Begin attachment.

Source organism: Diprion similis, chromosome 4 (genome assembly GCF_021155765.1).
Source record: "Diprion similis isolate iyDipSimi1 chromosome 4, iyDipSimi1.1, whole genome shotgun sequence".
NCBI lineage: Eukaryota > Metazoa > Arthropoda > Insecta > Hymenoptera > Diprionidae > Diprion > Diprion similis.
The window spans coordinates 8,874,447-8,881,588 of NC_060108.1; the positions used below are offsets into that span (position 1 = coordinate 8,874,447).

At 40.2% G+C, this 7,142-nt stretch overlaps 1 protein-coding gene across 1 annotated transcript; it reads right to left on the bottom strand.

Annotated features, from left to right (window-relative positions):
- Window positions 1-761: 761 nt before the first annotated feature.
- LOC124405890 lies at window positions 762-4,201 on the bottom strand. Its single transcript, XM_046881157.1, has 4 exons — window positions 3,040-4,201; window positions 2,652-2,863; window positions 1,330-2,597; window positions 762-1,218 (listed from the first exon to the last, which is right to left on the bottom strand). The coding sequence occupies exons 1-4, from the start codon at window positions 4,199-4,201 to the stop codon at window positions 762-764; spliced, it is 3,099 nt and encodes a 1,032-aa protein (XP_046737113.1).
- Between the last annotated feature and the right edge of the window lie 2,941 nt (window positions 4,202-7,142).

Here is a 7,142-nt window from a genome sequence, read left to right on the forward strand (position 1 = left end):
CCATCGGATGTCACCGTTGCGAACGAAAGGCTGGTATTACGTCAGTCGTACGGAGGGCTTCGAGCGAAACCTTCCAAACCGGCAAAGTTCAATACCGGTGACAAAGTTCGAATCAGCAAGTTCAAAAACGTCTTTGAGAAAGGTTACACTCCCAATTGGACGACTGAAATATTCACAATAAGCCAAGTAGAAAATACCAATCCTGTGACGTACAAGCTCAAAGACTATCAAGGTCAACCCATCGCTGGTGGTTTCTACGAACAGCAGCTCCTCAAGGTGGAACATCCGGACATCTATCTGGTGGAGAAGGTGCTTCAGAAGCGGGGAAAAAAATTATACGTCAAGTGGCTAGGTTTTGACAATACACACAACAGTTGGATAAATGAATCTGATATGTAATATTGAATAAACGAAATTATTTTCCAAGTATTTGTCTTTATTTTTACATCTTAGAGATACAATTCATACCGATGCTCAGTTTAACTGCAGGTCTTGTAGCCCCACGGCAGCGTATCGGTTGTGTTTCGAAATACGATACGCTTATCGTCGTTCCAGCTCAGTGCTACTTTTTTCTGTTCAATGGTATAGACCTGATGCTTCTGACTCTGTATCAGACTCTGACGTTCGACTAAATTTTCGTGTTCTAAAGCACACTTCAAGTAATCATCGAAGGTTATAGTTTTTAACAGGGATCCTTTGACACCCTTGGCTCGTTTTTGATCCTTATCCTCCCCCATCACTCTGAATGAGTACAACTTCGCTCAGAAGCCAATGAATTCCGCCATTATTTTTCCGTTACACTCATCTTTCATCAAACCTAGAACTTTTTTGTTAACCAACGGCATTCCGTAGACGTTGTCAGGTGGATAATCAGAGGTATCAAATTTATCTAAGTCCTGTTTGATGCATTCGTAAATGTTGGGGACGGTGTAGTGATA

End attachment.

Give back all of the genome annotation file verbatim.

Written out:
Source organism: Diprion similis, chromosome 4 (genome assembly GCF_021155765.1).
Source record: "Diprion similis isolate iyDipSimi1 chromosome 4, iyDipSimi1.1, whole genome shotgun sequence".
NCBI lineage: Eukaryota > Metazoa > Arthropoda > Insecta > Hymenoptera > Diprionidae > Diprion > Diprion similis.
The window spans coordinates 8,874,447-8,881,588 of NC_060108.1; the positions used below are offsets into that span (position 1 = coordinate 8,874,447).

At 40.2% G+C, this 7,142-nt stretch overlaps 1 protein-coding gene across 1 annotated transcript; it reads right to left on the bottom strand.

Annotated features, from left to right (window-relative positions):
- Window positions 1-761: 761 nt before the first annotated feature.
- LOC124405890 lies at window positions 762-4,201 on the bottom strand. Its single transcript, XM_046881157.1, has 4 exons — window positions 3,040-4,201; window positions 2,652-2,863; window positions 1,330-2,597; window positions 762-1,218 (listed from the first exon to the last, which is right to left on the bottom strand). The coding sequence occupies exons 1-4, from the start codon at window positions 4,199-4,201 to the stop codon at window positions 762-764; spliced, it is 3,099 nt and encodes a 1,032-aa protein (XP_046737113.1).
- Between the last annotated feature and the right edge of the window lie 2,941 nt (window positions 4,202-7,142).

Here is a 7,142-nt window from a genome sequence, read left to right on the forward strand (position 1 = left end):
CCATCGGATGTCACCGTTGCGAACGAAAGGCTGGTATTACGTCAGTCGTACGGAGGGCTTCGAGCGAAACCTTCCAAACCGGCAAAGTTCAATACCGGTGACAAAGTTCGAATCAGCAAGTTCAAAAACGTCTTTGAGAAAGGTTACACTCCCAATTGGACGACTGAAATATTCACAATAAGCCAAGTAGAAAATACCAATCCTGTGACGTACAAGCTCAAAGACTATCAAGGTCAACCCATCGCTGGTGGTTTCTACGAACAGCAGCTCCTCAAGGTGGAACATCCGGACATCTATCTGGTGGAGAAGGTGCTTCAGAAGCGGGGAAAAAAATTATACGTCAAGTGGCTAGGTTTTGACAATACACACAACAGTTGGATAAATGAATCTGATATGTAATATTGAATAAACGAAATTATTTTCCAAGTATTTGTCTTTATTTTTACATCTTAGAGATACAATTCATACCGATGCTCAGTTTAACTGCAGGTCTTGTAGCCCCACGGCAGCGTATCGGTTGTGTTTCGAAATACGATACGCTTATCGTCGTTCCAGCTCAGTGCTACTTTTTTCTGTTCAATGGTATAGACCTGATGCTTCTGACTCTGTATCAGACTCTGACGTTCGACTAAATTTTCGTGTTCTAAAGCACACTTCAAGTAATCATCGAAGGTTATAGTTTTTAACAGGGATCCTTTGACACCCTTGGCTCGTTTTTGATCCTTATCCTCCCCCATCACTCTGAATGAGTACAACTTCGCTCAGAAGCCAATGAATTCCGCCATTATTTTTCCGTTACACTCATCTTTCATCAAACCTAGAACTTTTTTGTTAACCAACGGCATTCCGTAGACGTTGTCAGGTGGATAATCAGAGGTATCAAATTTATCTAAGTCCTGTTTGATGCATTCGTAAATGTTGGGGACGGTGTAGTGATA